Unless you’re planning to go pro sometime soon… - I know you said you don’t have a lot of muscle yet - Just fit your training around your school, work, and family obligations. That stuff comes first. Be flexible. Don’t get all caught up in the minutia about optimal conditions… It’s a road toward fixating on the small stuff.

I generally agree. I “programmed” my body to train at 6:30 or even 6:00am by training at that time for 3 years. Heck, the few times I trained at a “better” time (8:00am and 13:00) I had worse workouts.

The body can adapt by becoming more efficient at a certain time. Which is why olympic athletes tend to train at the time they compete.

But you still need more than an hour awake to be ready to workout, even if your body is adapted to training early.

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Christian, I hadn’t really thought about it. I’m naturally an extreme morning person. It’s my most alert time of the day. I wake up at 5:00 most days, feeling great. It still takes me 1.5 to 2 hours from the time I wake-up, get the rugrats on the school bus, eat, and am at the gym warmed up and lifting, so that would follow what you’re saying. I will add that it’s probably more important for people who train in the morning to make sure all your spine and joints are warmed up.

To the OP, sorry if I sounded harsh to you about majoring in the minors. You can absolutely be successful training in the morning. If I tried to train in the evening, I’d miss a lot of workouts because that’s a busy time for family. As much as possible, I don’t want my time in the gym to take away from that.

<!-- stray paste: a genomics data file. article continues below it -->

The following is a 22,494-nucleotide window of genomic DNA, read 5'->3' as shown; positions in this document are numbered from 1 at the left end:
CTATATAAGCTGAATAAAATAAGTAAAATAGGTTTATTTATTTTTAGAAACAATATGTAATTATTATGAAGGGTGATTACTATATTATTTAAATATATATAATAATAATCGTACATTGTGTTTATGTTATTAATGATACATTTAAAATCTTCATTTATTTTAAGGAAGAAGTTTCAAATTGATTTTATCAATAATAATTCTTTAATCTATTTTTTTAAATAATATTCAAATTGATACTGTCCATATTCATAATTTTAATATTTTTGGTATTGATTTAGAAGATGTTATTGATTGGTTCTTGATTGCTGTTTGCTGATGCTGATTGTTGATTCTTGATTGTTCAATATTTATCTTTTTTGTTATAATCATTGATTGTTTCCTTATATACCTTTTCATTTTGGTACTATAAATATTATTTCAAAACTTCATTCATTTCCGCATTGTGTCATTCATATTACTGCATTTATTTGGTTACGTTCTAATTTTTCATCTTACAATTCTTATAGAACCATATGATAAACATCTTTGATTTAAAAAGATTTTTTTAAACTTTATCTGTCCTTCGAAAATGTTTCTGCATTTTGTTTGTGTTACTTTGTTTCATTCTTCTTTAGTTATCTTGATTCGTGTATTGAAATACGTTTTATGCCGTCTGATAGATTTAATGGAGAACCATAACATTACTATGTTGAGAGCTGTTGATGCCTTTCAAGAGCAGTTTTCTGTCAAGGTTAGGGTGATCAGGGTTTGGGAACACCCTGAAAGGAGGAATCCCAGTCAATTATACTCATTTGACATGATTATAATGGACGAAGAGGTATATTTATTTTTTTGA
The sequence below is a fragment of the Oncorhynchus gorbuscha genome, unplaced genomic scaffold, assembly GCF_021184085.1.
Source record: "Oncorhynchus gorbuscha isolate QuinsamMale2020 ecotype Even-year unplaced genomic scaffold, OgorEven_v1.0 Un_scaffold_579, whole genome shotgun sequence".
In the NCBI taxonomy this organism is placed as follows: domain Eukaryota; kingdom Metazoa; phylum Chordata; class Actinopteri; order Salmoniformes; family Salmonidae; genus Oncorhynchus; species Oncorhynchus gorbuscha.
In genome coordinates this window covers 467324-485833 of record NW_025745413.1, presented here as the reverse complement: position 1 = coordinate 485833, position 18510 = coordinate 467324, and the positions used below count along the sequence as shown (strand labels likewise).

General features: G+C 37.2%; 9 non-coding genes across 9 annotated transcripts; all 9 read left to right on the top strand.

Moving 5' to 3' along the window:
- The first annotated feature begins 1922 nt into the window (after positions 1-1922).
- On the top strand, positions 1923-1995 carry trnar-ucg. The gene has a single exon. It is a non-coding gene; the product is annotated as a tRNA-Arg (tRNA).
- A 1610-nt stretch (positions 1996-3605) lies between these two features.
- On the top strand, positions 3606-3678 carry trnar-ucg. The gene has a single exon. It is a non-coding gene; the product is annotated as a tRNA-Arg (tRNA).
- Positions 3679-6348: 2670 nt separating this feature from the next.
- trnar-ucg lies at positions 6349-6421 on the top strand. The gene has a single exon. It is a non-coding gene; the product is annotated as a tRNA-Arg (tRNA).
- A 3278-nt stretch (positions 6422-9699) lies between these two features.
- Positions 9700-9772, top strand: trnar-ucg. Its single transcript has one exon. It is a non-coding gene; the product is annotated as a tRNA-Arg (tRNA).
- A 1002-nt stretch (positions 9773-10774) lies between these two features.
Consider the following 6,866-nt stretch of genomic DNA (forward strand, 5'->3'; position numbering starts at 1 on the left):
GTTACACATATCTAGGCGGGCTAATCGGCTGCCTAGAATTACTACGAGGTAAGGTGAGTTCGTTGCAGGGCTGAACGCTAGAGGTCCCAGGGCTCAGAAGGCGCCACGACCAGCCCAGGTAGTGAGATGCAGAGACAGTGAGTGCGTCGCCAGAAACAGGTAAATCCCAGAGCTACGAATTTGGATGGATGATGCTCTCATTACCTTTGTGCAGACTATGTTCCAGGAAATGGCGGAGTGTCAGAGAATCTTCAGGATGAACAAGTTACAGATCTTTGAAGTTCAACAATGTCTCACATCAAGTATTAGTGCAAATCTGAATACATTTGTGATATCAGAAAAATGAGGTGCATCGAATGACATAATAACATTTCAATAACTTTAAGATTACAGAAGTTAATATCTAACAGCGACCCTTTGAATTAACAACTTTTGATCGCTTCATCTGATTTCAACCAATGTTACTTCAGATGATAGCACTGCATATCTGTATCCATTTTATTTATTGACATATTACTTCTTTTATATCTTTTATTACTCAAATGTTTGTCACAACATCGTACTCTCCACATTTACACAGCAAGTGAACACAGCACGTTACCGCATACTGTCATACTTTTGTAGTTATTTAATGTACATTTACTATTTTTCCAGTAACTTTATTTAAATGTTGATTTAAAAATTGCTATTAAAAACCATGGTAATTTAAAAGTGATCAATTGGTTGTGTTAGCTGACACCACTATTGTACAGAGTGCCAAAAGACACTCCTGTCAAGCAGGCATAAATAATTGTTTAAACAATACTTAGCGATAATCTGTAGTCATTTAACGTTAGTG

What is your trick to getting up with so much energy? lol Shit I have a hard time early in the morning. I start work at 11 am, but I force myself to get up at 7 am on training days to be at the gym by 8/830 and I wake up 830 on non training days.

Idk, just not one of those morning people I guess.

I was the exact same way, then a few years ago I decided to use DST to my advantage. Instead of using it as an excuse for an extra hour of sleep, I just got up at the same time (now an hour earlier). Obviously, in the spring I had to deal with an hour earlier wake up, but it was pretty simple at that point.

Also, on hard days, where I am up late the night before working, I have a caffeine pill next to my bed for when the alarm goes off.

I think that some people are either natural ascenders (wake up with less energy, and energy level rises up throughout the day) and descenders (wake up with more energy which goes down throughout the day).

Personally regardless of my wake up time and activity level, by 5pm my brain starts to switch to OFF and by 8pm I’m totally non functional. I often go to bed at 9PM.